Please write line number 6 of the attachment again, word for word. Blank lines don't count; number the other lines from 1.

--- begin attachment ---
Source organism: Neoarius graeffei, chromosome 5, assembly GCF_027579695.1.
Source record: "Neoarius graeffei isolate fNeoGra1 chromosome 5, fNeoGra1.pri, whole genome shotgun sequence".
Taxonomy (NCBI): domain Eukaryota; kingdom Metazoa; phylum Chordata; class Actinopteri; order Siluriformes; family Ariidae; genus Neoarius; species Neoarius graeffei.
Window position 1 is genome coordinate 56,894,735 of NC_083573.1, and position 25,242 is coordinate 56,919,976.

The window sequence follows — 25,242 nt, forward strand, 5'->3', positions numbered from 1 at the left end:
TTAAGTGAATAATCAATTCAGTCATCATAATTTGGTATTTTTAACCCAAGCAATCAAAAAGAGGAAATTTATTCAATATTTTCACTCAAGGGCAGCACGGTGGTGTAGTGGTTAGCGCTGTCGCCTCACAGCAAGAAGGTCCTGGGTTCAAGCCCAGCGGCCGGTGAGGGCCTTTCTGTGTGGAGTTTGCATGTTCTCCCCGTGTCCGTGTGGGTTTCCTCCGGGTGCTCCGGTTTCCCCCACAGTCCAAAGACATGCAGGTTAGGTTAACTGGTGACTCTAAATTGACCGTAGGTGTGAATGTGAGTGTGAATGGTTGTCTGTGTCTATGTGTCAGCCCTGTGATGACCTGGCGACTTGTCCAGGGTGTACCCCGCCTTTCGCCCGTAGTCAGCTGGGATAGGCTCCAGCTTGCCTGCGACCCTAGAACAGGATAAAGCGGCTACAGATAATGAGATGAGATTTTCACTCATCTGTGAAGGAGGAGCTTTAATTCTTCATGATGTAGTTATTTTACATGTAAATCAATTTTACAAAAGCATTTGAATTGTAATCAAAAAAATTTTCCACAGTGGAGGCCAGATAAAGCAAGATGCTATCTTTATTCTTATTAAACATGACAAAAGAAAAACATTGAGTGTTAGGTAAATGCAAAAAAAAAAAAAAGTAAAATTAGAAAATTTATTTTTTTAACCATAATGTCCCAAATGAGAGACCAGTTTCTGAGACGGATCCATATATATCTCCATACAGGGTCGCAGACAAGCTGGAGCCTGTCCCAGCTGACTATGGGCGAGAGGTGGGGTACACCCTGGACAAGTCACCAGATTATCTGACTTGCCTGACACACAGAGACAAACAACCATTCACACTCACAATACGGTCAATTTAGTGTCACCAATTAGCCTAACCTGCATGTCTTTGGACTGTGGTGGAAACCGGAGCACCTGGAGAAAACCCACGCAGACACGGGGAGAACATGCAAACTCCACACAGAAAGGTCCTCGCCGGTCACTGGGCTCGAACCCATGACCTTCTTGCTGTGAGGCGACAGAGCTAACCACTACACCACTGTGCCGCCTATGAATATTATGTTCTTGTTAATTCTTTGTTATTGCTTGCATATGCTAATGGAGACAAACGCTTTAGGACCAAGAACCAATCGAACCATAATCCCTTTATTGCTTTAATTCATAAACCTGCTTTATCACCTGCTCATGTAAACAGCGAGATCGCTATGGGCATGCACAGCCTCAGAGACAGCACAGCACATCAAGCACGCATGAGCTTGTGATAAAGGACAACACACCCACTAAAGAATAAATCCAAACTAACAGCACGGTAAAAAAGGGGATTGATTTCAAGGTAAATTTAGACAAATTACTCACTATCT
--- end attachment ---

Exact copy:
TTAAGTGAATAATCAATTCAGTCATCATAATTTGGTATTTTTAACCCAAGCAATCAAAAAGAGGAAATTTATTCAATATTTTCACTCAAGGGCAGCACGGTGGTGTAGTGGTTAGCGCTGTCGCCTCACAGCAAGAAGGTCCTGGGTTCAAGCCCAGCGGCCGGTGAGGGCCTTTCTGTGTGGAGTTTGCATGTTCTCCCCGTGTCCGTGTGGGTTTCCTCCGGGTGCTCCGGTTTCCCCCACAGTCCAAAGACATGCAGGTTAGGTTAACTGGTGACTCTAAATTGACCGTAGGTGTGAATGTGAGTGTGAATGGTTGTCTGTGTCTATGTGTCAGCCCTGTGATGACCTGGCGACTTGTCCAGGGTGTACCCCGCCTTTCGCCCGTAGTCAGCTGGGATAGGCTCCAGCTTGCCTGCGACCCTAGAACAGGATAAAGCGGCTACAGATAATGAGATGAGATTTTCACTCATCTGTGAAGGAGGAGCTTTAATTCTTCATGATGTAGTTATTTTACATGTAAATCAATTTTACAAAAGCATTTGAATTGTAATCAAAAAAATTTTCCACAGTGGAGGCCAGATAAAGCAAGATGCTATCTTTATTCTTATTAAACATGACAAAAGAAAAACATTGAGTGTTAGGTAAATGCAAAAAAAAAAAAAAGTAAAATTAGAAAATTTATTTTTTTAACCATAATGTCCCAAATGAGAGACCAGTTTCTGAGACGGATCCATATATATCTCCATACAGGGTCGCAGACAAGCTGGAGCCTGTCCCAGCTGACTATGGGCGAGAGGTGGGGTACACCCTGGACAAGTCACCAGATTATCTGACTTGCCTGACACACAGAGACAAACAACCATTCACACTCACAATACGGTCAATTTAGTGTCACCAATTAGCCTAACCTGCATGTCTTTGGACTGTGGTGGAAACCGGAGCACCTGGAGAAAACCCACGCAGACACGGGGAGAACATGCAAACTCCACACAGAAAGGTCCTCGCCGGTCACTGGGCTCGAACCCATGACCTTCTTGCTGTGAGGCGACAGAGCTAACCACTACACCACTGTGCCGCCTATGAATATTATGTTCTTGTTAATTCTTTGTTATTGCTTGCATATGCTAATGGAGACAAACGCTTTAGGACCAAGAACCAATCGAACCATAATCCCTTTATTGCTTTAATTCATAAACCTGCTTTATCACCTGCTCATGTAAACAGCGAGATCGCTATGGGCATGCACAGCCTCAGAGACAGCACAGCACATCAAGCACGCATGAGCTTGTGATAAAGGACAACACACCCACTAAAGAATAAATCCAAACTAACAGCACGGTAAAAAAGGGGATTGATTTCAAGGTAAATTTAGACAAATTACTCACTATCT